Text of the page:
In the Short Run, the Market Is a Voting Machine

The election is finally over and to the surprise of many, equity prices rallied after the Trump victory. It was widely believed a Trump victory would bring with it increased uncertainty and a likely equity selloff. That wasn’t the case, as the S&P 500 gained a surprising 1.1% on the day after the election. The big question now is: could this early strength tell us anything about future returns?

Historically, the immediate reaction after the election has been to sell off. For instance, both of President Obama’s victories saw drops (with 2008 dropping 10% the next two days), but by the time the next election rolled around four years later, there were very solid returns for both of Obama’s terms. According to Ryan Detrick, Senior Market Strategist, “Although early market strength after the election is rare and caught many off guard this year, there is virtually no sign that it means much longer term, positive or negative. For longer-term returns, you need to remember to continue to focus on valuations and fundamentals.”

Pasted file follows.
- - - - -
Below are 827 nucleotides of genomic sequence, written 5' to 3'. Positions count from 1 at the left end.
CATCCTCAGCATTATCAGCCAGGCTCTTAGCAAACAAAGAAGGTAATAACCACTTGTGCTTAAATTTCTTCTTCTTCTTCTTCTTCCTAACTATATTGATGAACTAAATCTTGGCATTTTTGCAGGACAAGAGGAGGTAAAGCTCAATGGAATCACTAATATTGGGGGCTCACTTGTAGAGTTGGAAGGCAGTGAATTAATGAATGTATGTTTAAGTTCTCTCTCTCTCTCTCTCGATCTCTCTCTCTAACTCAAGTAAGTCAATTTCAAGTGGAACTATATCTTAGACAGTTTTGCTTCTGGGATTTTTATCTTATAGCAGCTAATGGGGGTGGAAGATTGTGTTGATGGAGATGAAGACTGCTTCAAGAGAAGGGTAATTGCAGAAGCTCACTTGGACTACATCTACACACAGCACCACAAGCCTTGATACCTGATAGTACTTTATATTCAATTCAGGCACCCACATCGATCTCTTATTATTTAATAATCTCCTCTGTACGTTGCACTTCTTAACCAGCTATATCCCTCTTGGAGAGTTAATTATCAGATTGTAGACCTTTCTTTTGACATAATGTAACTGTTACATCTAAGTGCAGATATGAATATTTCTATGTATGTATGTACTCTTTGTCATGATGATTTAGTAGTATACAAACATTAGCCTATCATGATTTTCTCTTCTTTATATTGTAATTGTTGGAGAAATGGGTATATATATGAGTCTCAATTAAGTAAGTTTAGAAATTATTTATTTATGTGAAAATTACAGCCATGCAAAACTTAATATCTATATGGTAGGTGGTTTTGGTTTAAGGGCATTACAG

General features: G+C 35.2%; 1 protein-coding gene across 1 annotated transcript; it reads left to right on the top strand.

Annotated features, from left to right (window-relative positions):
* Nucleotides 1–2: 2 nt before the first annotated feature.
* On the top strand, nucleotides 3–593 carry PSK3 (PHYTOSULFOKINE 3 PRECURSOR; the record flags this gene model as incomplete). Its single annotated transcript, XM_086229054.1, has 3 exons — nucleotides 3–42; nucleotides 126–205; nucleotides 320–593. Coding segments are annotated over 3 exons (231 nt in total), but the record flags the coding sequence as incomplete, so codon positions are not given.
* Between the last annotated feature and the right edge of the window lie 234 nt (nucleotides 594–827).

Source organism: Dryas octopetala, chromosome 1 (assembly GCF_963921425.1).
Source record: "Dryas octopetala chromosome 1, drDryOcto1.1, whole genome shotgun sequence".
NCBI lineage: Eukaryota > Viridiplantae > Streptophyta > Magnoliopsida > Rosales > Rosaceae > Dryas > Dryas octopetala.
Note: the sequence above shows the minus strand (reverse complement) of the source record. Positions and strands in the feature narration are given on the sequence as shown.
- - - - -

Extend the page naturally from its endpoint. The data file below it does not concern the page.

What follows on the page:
To borrow a quote the great value investor, Benjamin Graham, “In the short run, the market is a voting machine, but in the long run, it is a weighing machine.”



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